The third and "top" class lives in Pyongyang the nation's showcase city and the epitome of the North's "Juche" philosophy of obedience and love of leader Kim. To live in the capital, one must be appointed or invited. North Koreans can't enter without a special pass that is difficult to obtain and forge. Those with disabilities are not invited. Even families with disorderly children are barred or sent away.
"To live in Pyongyang you must be perfect in every way," says Lim. "You have to have ideological clarity. You can have no record of bad incidents. Your ancestors must be checked for a flawless record. If your grandparents helped the Japanese in World War II, for example, even if they were farmers who grew food for the Japanese, you are not allowed."
While Pyongyang residency guarantees access to food, there are drawbacks, defectors say. One must follow strictly all orders from authorities and gladly participate in pro-Kim ceremonies and ideological study groups. In Pyongyang, house or street cleaners and landscapers, are rare: Whether to keep the "riff-raff" out, or as a sign of devotion to a perfect society, citizens of Pyongyang, in addition to their jobs, spend part of every day with a broom or grass clippers.
Outside Pyongyang, defectors report more cities with factories closed due to lack of materials or power. "People go to work, and do nothing," says Kang, a defector who grew up in a northern border town. A lack of power means no refrigeration, no available milk. The regime owns the cows, and milk goes to the wealthy. Parents complain that their children spend more time looking for food than playing, says Kim.
Yet the food supply has improved from five years ago, after a famine that took as many as 2.5 million lives. "People make tofu at home. I saw fewer starving children on the street," Kang says.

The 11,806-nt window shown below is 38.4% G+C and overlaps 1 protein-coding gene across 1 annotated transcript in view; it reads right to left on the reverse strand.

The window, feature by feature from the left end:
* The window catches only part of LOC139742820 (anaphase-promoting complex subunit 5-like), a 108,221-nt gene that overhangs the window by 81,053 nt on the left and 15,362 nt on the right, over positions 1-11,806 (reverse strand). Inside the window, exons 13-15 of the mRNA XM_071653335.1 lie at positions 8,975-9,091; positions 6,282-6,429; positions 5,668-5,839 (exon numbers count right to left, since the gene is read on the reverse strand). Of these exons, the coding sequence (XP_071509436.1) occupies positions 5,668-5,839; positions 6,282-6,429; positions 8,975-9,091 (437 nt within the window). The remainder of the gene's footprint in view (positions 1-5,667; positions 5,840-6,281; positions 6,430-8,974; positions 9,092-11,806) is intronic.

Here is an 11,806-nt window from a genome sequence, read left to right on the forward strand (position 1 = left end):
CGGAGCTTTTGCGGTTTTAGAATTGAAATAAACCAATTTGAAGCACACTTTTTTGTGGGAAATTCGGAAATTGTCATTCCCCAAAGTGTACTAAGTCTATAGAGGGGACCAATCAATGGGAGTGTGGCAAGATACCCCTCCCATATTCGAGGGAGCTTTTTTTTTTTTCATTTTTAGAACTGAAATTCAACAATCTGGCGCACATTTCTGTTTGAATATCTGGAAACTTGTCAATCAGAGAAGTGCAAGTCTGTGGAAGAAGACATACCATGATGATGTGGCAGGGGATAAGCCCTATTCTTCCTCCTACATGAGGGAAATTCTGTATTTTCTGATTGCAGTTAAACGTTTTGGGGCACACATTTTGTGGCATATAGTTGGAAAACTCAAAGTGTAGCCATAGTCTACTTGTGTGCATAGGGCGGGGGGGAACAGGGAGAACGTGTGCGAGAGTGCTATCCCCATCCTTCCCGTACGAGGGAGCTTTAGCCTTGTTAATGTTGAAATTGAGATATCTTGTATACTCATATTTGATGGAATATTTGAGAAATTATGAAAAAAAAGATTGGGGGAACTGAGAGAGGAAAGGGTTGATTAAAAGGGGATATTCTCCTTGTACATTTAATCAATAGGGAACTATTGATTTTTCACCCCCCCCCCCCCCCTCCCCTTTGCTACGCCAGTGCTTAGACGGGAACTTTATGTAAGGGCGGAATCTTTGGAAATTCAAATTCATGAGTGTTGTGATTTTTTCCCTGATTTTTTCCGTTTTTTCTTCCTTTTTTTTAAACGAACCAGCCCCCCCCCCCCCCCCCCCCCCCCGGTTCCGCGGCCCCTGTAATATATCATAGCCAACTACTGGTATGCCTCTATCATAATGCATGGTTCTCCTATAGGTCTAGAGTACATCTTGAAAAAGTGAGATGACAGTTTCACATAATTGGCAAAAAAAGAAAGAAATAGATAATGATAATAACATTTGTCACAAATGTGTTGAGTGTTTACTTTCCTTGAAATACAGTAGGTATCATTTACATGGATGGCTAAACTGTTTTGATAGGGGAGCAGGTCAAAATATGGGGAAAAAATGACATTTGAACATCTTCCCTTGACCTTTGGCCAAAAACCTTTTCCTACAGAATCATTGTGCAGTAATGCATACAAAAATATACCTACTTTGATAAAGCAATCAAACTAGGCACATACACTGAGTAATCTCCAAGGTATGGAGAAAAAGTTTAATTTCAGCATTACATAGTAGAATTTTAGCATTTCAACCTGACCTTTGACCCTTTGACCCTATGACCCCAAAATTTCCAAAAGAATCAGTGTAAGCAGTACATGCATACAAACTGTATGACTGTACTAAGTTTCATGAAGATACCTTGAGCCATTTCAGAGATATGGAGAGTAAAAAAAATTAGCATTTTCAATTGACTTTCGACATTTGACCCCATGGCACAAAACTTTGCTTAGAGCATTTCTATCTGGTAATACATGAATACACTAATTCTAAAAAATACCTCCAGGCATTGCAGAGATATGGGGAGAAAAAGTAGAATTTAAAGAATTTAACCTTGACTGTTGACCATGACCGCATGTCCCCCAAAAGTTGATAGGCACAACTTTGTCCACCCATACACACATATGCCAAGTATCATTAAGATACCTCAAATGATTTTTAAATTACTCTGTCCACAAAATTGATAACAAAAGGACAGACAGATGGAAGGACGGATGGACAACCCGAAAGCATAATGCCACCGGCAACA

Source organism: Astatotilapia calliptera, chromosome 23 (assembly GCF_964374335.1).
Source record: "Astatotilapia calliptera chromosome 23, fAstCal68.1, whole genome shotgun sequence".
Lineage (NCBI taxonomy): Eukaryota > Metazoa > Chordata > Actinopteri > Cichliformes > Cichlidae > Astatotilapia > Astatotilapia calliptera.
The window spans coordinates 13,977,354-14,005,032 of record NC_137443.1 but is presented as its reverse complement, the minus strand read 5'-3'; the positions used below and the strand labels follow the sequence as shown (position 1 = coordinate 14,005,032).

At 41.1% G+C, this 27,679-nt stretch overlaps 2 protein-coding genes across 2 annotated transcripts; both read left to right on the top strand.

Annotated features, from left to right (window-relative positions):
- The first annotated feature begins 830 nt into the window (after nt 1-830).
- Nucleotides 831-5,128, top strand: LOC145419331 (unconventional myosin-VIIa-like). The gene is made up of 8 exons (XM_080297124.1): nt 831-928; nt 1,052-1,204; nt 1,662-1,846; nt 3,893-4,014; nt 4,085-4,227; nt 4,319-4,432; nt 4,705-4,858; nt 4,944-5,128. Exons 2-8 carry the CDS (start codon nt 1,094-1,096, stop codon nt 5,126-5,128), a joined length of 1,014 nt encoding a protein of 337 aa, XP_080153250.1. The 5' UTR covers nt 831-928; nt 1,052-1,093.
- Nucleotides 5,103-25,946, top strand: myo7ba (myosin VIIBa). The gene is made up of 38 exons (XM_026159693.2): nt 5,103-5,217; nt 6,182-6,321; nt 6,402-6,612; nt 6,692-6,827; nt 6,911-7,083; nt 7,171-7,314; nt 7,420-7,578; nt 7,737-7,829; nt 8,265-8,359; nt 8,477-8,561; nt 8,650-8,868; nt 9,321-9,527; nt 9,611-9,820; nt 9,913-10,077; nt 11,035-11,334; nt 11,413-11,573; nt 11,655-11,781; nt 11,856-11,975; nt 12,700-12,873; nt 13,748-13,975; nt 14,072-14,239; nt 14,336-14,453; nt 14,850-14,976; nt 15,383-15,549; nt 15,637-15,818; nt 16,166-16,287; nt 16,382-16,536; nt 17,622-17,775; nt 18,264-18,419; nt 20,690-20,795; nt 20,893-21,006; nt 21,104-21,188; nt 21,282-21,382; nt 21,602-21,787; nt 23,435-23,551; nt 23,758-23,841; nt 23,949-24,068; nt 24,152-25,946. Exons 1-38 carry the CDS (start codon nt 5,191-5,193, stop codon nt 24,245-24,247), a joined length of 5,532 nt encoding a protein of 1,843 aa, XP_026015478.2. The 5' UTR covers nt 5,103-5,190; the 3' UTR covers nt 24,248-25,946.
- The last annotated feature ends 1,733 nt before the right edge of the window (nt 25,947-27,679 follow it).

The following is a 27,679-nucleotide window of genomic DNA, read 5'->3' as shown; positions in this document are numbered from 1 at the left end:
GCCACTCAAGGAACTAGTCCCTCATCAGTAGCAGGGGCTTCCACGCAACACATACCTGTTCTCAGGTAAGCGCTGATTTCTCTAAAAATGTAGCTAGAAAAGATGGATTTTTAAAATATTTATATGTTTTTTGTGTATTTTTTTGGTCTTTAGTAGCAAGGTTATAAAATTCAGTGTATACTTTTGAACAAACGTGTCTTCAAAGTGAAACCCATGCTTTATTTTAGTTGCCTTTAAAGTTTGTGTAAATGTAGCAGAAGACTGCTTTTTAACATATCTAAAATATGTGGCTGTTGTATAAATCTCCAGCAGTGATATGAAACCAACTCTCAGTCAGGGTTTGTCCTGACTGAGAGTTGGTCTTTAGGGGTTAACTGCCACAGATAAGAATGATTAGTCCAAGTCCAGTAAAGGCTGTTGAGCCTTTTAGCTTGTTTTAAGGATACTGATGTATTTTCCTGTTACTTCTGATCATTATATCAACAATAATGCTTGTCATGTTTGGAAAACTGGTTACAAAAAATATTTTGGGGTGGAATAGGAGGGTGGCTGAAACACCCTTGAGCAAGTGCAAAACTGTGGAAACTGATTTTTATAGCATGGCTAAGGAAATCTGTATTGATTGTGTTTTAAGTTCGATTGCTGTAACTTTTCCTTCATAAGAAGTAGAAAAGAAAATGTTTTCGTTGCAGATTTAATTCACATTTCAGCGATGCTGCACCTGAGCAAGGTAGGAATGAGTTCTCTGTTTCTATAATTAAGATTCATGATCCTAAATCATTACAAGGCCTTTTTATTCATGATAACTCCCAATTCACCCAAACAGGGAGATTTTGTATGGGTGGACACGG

While the lengthy famine helped break down some of the rigid social order, other elements also played a role. The death of Kim Il Sung brought some disarray, as did a market-driven China with its dazzling new wealth and high-tech abundance. And Christian groups, often set up within South Korean companies in China, have, until a recent crackdown, provided a lifeline.
Black markets are thriving, and people can be seen constantly on the move, walking from town to town with bags of goods for sale or trade. Smuggled Chinese products are visible.
But ideology and fear remain strong for now. In every district a huge palatial building called "the research center for Kim Il Sung" can be found, say defectors. It is typically the most expensive building in the region, often constructed with imported marble.
"In terms of sheer totalitarianism, as more intelligent people pay attention to the North, they gasp at the amount of control, and especially thought control, there," says Tim Peters, who runs a Seoul-based food aid program.
Even in Seoul, fear persists among defectors for families back home. During one interview, a defector suddenly stopped and told a reporter to write on his journalistic visiting card, "I will not reveal any specific details of this talk."